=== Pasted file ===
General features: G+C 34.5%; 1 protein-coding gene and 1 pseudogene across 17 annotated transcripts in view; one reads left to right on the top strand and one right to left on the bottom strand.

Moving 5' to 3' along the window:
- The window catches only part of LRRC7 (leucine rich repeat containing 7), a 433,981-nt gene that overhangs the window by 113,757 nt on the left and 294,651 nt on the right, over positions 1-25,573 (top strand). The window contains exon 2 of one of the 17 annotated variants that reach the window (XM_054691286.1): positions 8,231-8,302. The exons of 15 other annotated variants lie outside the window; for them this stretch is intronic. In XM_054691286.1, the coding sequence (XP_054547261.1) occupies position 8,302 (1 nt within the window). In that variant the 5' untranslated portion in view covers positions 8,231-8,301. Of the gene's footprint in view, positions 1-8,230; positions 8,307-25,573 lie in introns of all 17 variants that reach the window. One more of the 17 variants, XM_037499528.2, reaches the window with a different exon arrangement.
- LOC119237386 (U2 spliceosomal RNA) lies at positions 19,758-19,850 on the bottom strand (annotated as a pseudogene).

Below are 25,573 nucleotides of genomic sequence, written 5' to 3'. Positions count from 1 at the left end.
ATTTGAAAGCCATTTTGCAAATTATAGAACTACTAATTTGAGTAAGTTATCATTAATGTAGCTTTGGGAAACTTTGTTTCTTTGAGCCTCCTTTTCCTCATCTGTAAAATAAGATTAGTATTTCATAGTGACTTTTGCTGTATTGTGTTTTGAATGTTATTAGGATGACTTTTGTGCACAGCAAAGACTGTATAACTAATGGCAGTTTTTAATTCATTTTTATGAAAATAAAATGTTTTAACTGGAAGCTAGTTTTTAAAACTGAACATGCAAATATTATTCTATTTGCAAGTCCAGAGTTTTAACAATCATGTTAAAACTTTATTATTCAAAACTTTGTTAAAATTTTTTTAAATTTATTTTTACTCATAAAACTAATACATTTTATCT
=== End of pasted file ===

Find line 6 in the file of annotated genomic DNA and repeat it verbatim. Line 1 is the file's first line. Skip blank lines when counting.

ATTTGAAAGCCATTTTGCAAATTATAGAACTACTAATTTGAGTAAGTTATCATTAATGTAGCTTTGGGAAACTTTGTTTCTTTGAGCCTCCTTTTCCTCATCTGTAAAATAAGATTAGTATTTCATAGTGACTTTTGCTGTATTGTGTTTTGAATGTTATTAGGATGACTTTTGTGCACAGCAAAGACTGTATAACTAATGGCAGTTTTTAATTCATTTTTATGAAAATAAAATGTTTTAACTGGAAGCTAGTTTTTAAAACTGAACATGCAAATATTATTCTATTTGCAAGTCCAGAGTTTTAACAATCATGTTAAAACTTTATTATTCAAAACTTTGTTAAAATTTTTTTAAATTTATTTTTACTCATAAAACTAATACATTTTATCT